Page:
The future of the EU, then, is not something that should be limited to discussions about the ifs and whens of ‘Brexit’, ‘Grexit’, or any ‘exit’, but should scan the horizons of the system as a whole. Cameron’s proposals, seen from this perspective, seem relatively peripheral to some of the fundamental issues faced by the continent. If he had pitched them less as a set of ‘demands’ from the UK, than as a pitch for the future of the EU system as a whole, bringing in other member states to a discussion over, for example, the future of Schengen, the democratic form of core institutions, and the ability of states to determine their own fiscal policies, he could have a much better chance of gaining support. Moreover, he could connect with the debates already being led on these issues, for example by Germany, Greece and Turkey on the refugee crisis.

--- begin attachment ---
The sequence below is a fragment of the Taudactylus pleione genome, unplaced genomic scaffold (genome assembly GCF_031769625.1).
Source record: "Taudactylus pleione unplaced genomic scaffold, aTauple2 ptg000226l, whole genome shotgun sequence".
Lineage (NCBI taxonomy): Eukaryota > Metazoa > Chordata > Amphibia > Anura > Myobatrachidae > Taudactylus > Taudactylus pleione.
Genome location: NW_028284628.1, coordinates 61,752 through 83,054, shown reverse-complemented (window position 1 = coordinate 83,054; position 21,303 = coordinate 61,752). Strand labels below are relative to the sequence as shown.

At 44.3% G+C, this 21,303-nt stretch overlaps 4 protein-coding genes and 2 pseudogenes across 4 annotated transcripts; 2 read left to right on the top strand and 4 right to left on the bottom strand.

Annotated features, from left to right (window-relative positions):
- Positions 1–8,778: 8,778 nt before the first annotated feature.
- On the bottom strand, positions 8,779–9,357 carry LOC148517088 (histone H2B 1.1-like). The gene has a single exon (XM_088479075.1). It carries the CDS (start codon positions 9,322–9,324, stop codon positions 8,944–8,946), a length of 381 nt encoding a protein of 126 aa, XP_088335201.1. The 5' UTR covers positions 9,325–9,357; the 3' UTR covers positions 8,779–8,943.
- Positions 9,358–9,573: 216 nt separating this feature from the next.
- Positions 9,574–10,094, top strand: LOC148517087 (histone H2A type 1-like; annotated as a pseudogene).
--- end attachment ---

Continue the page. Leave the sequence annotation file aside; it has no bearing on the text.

Perhaps this is a hangover from the view in Britain that it is ‘exceptional’ – geographically, historically, culturally, economically – to the rest of Europe. The proposals are, clearly, an artifact of domestic politics more than transnational statesmanship. Cameron wants to be seen as tough on benefits, tough on immigration, and driving a ‘hard bargain’ with the woolly Eurocrats in Brussels. But if he’s going to succeed in negotiating a new deal for the UK in Europe, its difficult to see how he can do so successfully without offering other member states at least some incentive to engage with the proposals.
This might be a moment for Cameron, and other leaders to step in and ask ‘what would a legitimate European Union really look like?’. They could consider how the institutions and processes making EU policy could be democratised – the Commission, the comitology system, the decentralised agencies, etc. They could look at how the sovereignty of nations within the Eurozone could be genuinely protected when there is real conflict between the ‘will of the people’ and the integrity of monetary union, as in the Greek crisis. They could look at the potential for genuine citizen engagement with EU decision-making – through citizens’ assemblies and the like, which are growing in popularity in the UK.